Search-and-call process likely to require criminal background checks
October - November 2005
October 1, 2005
'Safe sanctuary' goal of proposed change
Clergy who participate in the UCC's search-and-call placement process likely will be required to consent to mandatory criminal background checks, if a proposal is approved by Local Church Ministries' board of directors at its Oct. 20-23 meeting.
"We have a moral obligation to provide a safe sanctuary in our churches," says the Rev. Richard Sparrow of the UCC's parish life and leadership ministry in Cleveland.
Already a requirement in the Presbyterian Church (U.S.A.), a mandatory criminal check will provide the UCC with an across-the-board process for verifying information that is already supposed to be self-disclosed as part of individuals' employment profiles, says Sparrow, who notes that it's only a matter of time before such a process will be required by most insurance companies.
"It is good that we move on this for the right reasons rather than being compelled to do it later," he says. "There should be nothing coming back from our background checks that isn't already available from self-disclosure."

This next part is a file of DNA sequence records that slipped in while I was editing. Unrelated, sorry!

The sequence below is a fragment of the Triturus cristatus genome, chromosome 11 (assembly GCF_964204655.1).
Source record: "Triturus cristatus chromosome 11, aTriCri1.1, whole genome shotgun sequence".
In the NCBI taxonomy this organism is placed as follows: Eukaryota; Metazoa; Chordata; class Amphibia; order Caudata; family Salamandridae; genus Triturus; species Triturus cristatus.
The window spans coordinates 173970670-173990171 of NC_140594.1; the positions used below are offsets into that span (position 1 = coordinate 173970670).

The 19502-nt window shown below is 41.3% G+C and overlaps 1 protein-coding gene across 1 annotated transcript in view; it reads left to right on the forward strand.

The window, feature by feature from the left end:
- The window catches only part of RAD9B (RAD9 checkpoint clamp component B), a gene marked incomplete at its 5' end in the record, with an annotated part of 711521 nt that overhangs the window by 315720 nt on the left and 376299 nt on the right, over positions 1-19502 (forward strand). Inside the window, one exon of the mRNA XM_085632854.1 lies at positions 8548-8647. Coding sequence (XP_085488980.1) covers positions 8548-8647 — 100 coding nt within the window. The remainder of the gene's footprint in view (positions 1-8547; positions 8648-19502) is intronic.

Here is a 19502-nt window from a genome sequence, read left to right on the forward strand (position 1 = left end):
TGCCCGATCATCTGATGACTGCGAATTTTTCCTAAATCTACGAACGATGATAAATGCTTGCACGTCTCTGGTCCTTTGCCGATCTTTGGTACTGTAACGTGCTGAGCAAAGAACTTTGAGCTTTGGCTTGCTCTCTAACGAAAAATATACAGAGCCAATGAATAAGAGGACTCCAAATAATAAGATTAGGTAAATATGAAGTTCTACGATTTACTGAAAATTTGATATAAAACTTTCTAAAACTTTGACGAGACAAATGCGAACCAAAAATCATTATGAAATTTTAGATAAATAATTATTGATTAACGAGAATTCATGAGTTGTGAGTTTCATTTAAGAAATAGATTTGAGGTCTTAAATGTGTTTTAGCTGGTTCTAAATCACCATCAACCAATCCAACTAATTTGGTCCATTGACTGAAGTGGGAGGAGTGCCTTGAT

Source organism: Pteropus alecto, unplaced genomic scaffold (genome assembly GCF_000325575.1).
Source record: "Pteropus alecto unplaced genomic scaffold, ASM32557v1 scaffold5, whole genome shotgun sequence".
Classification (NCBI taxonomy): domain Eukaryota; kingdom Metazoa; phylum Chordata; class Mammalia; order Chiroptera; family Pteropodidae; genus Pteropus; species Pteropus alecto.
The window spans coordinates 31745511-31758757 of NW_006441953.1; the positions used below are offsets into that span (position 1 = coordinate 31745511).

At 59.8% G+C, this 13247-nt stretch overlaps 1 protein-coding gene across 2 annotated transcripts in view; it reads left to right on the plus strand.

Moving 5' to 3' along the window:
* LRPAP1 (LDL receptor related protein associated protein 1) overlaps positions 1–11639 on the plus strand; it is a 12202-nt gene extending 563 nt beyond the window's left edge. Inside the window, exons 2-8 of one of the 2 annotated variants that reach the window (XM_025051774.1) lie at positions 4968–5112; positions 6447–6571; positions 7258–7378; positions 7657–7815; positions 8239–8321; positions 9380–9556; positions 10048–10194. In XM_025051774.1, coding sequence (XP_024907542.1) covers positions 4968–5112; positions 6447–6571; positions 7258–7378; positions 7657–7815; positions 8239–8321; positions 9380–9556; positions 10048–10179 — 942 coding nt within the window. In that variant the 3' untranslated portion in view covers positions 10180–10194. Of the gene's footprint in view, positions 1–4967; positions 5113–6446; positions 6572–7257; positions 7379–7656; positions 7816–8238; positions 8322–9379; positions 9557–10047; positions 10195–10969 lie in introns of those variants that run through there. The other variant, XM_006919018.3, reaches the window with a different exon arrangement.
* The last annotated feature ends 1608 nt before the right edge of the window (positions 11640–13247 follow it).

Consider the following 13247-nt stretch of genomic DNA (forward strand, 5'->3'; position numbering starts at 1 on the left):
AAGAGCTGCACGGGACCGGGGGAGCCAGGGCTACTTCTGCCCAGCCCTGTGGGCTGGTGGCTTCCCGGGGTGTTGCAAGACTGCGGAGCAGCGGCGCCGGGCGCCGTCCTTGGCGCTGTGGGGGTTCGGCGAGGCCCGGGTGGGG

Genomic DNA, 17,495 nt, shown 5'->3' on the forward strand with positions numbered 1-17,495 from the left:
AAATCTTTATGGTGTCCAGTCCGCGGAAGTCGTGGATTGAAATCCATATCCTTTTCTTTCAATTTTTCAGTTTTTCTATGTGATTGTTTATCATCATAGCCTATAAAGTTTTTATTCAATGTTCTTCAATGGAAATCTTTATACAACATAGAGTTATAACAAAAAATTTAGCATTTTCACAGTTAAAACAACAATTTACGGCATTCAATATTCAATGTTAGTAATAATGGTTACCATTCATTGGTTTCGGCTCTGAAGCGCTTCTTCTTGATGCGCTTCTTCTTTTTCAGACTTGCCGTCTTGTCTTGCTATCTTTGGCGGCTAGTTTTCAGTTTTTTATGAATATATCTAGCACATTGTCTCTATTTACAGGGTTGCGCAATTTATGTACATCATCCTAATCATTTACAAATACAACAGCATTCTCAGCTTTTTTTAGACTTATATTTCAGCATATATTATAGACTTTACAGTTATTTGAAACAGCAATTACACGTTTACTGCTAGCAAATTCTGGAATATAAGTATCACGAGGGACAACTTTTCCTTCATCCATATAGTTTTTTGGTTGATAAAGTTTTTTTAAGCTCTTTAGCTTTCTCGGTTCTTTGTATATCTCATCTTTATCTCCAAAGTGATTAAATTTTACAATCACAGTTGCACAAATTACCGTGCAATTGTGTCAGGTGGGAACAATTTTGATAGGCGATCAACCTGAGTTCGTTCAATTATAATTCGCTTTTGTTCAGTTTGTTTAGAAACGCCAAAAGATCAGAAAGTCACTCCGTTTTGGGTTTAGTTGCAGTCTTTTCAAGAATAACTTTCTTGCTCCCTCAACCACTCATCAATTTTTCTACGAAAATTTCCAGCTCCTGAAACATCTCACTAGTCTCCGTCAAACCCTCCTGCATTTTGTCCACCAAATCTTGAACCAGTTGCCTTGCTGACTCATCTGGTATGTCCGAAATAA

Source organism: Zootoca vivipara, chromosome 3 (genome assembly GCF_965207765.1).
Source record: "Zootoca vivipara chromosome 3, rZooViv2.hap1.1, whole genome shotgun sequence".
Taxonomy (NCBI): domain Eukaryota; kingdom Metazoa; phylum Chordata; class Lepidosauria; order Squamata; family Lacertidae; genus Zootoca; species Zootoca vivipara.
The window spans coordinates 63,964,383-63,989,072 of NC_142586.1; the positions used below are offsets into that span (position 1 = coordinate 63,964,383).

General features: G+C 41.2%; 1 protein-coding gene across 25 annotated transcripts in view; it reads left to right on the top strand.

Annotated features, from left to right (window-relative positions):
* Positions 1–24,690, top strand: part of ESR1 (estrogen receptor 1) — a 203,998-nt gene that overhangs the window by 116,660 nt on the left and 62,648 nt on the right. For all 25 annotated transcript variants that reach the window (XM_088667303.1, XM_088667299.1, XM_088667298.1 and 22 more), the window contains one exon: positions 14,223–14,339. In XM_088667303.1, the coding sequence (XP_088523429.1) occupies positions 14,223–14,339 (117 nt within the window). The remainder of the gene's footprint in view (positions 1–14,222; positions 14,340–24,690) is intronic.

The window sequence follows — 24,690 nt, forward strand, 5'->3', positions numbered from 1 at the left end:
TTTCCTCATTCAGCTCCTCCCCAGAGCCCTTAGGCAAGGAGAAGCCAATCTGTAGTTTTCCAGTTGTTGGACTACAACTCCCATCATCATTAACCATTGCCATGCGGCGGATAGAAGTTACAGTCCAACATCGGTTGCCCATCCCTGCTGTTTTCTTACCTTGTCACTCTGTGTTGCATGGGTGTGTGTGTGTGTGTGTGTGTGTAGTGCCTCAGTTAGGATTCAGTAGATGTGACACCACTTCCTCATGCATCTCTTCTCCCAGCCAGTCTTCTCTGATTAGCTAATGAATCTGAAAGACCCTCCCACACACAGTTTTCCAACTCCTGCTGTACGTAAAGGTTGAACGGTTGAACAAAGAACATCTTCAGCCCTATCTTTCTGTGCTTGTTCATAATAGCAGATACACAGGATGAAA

Donald C. Clark, Jr., a Chicago attorney who serves as the UCC's nationwide special counsel, says, "It is an additional step in our continuing effort to make sure that our ministry settings and churches are safe places for all."
The proposal calls for every individual who is seeking placement through the UCC's search-and-call process to cover the cost of the background check, estimated at about $150. It is the expected that the "calling body" — the eventual employer — will reimburse the cost borne by the individual.
"[Individuals] can still update their profile at any time, but it's when they activate their profile to be circulated that the background check will be required," Sparrow explains.
Sparrow says it makes more sense for individuals, rather than ministry settings, to initiate the background check since it's customary for clergy to candidate for different positions at the same time. If individual churches or Conferences initiated the process for each candidate, there would be unnecessary duplications and costs.
The background checks will be conducted by Oxford Document Management, a contracted company that will contact all local, state and federal jurisdictions where a candidate has resided or worked (including sex offender registry reviews) to check on prior convictions or pending charges.
Clark realizes that some might say that other companies can provide background checks for less money, but "offerings from other vendors are not this comprehensive or are limited to searching the records of a single state."
Learn more about the search-and-call process at ucc.org/ministers.